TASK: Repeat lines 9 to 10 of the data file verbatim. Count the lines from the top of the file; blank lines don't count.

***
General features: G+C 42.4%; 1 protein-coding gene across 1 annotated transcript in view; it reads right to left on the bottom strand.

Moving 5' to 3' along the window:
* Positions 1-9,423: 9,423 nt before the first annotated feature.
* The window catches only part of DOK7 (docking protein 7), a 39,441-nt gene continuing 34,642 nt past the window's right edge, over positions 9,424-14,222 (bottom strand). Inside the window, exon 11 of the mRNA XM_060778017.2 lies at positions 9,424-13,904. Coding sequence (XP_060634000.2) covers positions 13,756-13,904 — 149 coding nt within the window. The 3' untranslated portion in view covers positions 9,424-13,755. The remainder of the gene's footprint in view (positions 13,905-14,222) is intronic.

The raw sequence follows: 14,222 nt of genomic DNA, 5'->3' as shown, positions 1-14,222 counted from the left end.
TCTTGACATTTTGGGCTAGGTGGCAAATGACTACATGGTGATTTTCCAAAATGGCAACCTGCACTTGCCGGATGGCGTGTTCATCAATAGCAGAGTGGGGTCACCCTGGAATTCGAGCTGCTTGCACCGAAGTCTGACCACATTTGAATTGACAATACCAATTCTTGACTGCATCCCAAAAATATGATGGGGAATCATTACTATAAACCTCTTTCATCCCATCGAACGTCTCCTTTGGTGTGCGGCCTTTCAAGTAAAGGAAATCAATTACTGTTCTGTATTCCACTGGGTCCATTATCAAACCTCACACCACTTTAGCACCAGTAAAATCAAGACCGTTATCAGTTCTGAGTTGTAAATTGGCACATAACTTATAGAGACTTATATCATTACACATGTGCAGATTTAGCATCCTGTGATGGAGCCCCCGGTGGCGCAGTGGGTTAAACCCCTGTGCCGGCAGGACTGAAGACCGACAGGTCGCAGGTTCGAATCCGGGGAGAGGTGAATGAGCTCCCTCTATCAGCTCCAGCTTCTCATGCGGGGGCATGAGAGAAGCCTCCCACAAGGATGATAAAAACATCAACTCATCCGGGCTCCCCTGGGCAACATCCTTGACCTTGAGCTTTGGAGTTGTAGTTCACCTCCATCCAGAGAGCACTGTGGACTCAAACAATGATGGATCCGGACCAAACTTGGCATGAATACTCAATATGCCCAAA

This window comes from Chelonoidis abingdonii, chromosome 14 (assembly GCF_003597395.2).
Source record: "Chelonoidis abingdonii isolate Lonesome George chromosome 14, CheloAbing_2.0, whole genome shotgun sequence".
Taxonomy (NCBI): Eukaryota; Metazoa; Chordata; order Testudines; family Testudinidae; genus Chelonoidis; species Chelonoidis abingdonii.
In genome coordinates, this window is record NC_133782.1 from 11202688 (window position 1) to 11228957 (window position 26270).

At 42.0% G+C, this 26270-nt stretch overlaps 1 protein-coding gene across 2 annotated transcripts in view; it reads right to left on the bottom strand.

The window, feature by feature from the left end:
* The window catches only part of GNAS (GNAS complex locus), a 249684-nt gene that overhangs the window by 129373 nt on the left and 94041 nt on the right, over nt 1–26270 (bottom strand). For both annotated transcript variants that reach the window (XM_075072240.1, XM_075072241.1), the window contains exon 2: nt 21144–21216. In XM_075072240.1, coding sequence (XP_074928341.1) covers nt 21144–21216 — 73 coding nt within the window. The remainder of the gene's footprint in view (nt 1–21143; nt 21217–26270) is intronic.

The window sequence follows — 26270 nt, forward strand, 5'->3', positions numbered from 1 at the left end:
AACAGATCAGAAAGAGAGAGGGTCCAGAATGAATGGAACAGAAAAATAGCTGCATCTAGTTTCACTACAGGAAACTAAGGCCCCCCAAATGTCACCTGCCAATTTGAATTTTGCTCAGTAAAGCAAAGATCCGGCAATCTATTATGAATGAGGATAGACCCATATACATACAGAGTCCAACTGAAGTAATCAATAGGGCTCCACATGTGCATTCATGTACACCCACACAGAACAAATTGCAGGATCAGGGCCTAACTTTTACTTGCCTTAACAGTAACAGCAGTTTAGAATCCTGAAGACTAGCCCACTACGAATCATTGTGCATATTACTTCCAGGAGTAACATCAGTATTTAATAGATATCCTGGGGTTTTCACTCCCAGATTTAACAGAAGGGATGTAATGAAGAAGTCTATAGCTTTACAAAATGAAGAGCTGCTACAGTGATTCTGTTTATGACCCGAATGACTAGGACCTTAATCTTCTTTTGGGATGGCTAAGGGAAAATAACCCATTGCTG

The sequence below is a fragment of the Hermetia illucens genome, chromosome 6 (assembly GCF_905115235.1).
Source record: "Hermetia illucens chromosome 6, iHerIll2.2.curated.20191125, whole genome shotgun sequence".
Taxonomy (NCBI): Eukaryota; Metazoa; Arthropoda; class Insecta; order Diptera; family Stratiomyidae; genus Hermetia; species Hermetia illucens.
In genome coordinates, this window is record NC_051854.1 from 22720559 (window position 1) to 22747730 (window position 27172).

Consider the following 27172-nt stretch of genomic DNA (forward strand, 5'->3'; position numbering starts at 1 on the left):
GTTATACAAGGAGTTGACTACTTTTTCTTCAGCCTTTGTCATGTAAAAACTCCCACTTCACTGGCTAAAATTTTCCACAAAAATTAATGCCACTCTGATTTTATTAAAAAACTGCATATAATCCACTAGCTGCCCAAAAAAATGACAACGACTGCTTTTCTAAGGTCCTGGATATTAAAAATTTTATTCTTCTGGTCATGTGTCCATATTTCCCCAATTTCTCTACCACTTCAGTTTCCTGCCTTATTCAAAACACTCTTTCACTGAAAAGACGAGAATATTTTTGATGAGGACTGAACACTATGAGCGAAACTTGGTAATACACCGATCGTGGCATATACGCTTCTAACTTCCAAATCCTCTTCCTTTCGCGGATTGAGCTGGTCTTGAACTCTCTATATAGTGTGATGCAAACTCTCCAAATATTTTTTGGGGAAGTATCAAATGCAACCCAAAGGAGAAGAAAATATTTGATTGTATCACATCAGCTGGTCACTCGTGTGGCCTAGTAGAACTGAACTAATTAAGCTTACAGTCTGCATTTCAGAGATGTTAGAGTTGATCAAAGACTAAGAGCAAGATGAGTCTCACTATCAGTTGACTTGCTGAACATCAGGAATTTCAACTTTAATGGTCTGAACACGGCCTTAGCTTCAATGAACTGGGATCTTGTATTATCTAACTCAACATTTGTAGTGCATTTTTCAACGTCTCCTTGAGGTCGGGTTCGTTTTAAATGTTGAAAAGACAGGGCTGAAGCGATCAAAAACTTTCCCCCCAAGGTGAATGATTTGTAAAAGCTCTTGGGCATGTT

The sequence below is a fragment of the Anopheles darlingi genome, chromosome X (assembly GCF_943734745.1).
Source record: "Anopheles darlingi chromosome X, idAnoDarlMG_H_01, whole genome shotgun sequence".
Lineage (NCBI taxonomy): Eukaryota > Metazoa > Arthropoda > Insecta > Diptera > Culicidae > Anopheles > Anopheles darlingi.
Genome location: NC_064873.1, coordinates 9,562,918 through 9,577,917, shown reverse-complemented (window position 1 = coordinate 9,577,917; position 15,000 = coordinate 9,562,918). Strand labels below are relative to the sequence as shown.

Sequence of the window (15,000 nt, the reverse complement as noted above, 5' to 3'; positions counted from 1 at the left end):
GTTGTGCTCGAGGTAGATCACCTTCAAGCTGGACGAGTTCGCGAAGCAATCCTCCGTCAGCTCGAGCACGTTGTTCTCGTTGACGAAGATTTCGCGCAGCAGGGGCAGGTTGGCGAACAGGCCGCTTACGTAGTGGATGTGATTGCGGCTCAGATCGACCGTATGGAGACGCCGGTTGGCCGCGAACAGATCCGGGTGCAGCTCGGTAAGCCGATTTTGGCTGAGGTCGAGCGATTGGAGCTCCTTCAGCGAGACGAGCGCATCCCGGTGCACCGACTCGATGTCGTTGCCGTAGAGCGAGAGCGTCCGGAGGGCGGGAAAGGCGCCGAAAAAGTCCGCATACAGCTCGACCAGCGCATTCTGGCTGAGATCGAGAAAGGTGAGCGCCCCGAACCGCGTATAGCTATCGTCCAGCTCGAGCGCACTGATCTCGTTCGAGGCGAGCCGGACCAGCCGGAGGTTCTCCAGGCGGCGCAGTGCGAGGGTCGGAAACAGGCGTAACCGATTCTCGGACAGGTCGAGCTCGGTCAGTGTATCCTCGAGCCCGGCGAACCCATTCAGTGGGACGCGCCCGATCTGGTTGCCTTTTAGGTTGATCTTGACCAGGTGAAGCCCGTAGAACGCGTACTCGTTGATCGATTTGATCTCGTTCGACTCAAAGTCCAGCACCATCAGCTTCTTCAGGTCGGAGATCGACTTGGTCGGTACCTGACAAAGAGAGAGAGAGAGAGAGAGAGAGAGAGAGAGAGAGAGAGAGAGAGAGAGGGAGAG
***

Taxonomy (NCBI): Eukaryota; Metazoa; Chordata; order Testudines; family Testudinidae; genus Chelonoidis; species Chelonoidis abingdonii.
In genome coordinates, this window is record NC_133782.1 from 11202688 (window position 1) to 11228957 (window position 26270).